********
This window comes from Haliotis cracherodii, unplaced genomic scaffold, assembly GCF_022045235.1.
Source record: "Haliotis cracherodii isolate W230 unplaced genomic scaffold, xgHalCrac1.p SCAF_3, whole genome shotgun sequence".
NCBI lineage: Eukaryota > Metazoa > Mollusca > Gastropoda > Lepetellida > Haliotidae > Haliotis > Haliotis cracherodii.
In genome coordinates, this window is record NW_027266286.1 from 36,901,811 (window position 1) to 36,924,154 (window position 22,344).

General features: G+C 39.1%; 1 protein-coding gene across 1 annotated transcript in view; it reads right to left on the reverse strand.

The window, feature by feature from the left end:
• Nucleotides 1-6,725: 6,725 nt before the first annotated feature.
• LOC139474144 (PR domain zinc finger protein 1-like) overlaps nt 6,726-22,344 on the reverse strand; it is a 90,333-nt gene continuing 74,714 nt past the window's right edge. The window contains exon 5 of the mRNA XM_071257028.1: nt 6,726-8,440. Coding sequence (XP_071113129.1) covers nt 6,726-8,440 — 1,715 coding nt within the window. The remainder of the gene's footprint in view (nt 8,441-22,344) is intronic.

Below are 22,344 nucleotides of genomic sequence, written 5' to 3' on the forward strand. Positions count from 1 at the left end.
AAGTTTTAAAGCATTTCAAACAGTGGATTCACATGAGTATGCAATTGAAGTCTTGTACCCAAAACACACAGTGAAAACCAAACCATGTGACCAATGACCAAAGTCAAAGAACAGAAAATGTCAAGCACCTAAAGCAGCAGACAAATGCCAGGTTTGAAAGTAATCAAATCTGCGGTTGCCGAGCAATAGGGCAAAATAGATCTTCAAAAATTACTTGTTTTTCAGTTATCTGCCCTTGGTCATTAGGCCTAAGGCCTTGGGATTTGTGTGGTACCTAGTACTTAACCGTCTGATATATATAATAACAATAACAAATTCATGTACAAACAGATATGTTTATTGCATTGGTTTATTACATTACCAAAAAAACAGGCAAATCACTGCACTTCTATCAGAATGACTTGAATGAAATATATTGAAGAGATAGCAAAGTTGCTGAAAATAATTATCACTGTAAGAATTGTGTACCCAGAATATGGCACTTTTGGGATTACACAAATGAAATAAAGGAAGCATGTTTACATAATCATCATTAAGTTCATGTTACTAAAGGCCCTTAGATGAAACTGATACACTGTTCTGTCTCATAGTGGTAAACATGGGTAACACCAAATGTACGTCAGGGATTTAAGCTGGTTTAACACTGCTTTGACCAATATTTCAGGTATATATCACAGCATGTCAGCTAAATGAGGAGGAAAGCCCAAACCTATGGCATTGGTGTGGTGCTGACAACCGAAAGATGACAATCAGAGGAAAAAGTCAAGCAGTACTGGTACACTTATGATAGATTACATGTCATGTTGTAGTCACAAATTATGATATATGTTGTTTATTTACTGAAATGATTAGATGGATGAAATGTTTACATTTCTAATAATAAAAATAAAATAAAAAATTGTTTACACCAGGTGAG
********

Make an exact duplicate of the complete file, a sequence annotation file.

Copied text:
This window comes from Haliotis cracherodii, unplaced genomic scaffold, assembly GCF_022045235.1.
Source record: "Haliotis cracherodii isolate W230 unplaced genomic scaffold, xgHalCrac1.p SCAF_3, whole genome shotgun sequence".
NCBI lineage: Eukaryota > Metazoa > Mollusca > Gastropoda > Lepetellida > Haliotidae > Haliotis > Haliotis cracherodii.
In genome coordinates, this window is record NW_027266286.1 from 36,901,811 (window position 1) to 36,924,154 (window position 22,344).

General features: G+C 39.1%; 1 protein-coding gene across 1 annotated transcript in view; it reads right to left on the reverse strand.

The window, feature by feature from the left end:
• Nucleotides 1-6,725: 6,725 nt before the first annotated feature.
• LOC139474144 (PR domain zinc finger protein 1-like) overlaps nt 6,726-22,344 on the reverse strand; it is a 90,333-nt gene continuing 74,714 nt past the window's right edge. The window contains exon 5 of the mRNA XM_071257028.1: nt 6,726-8,440. Coding sequence (XP_071113129.1) covers nt 6,726-8,440 — 1,715 coding nt within the window. The remainder of the gene's footprint in view (nt 8,441-22,344) is intronic.

Below are 22,344 nucleotides of genomic sequence, written 5' to 3' on the forward strand. Positions count from 1 at the left end.
AAGTTTTAAAGCATTTCAAACAGTGGATTCACATGAGTATGCAATTGAAGTCTTGTACCCAAAACACACAGTGAAAACCAAACCATGTGACCAATGACCAAAGTCAAAGAACAGAAAATGTCAAGCACCTAAAGCAGCAGACAAATGCCAGGTTTGAAAGTAATCAAATCTGCGGTTGCCGAGCAATAGGGCAAAATAGATCTTCAAAAATTACTTGTTTTTCAGTTATCTGCCCTTGGTCATTAGGCCTAAGGCCTTGGGATTTGTGTGGTACCTAGTACTTAACCGTCTGATATATATAATAACAATAACAAATTCATGTACAAACAGATATGTTTATTGCATTGGTTTATTACATTACCAAAAAAACAGGCAAATCACTGCACTTCTATCAGAATGACTTGAATGAAATATATTGAAGAGATAGCAAAGTTGCTGAAAATAATTATCACTGTAAGAATTGTGTACCCAGAATATGGCACTTTTGGGATTACACAAATGAAATAAAGGAAGCATGTTTACATAATCATCATTAAGTTCATGTTACTAAAGGCCCTTAGATGAAACTGATACACTGTTCTGTCTCATAGTGGTAAACATGGGTAACACCAAATGTACGTCAGGGATTTAAGCTGGTTTAACACTGCTTTGACCAATATTTCAGGTATATATCACAGCATGTCAGCTAAATGAGGAGGAAAGCCCAAACCTATGGCATTGGTGTGGTGCTGACAACCGAAAGATGACAATCAGAGGAAAAAGTCAAGCAGTACTGGTACACTTATGATAGATTACATGTCATGTTGTAGTCACAAATTATGATATATGTTGTTTATTTACTGAAATGATTAGATGGATGAAATGTTTACATTTCTAATAATAAAAATAAAATAAAAAATTGTTTACACCAGGTGAG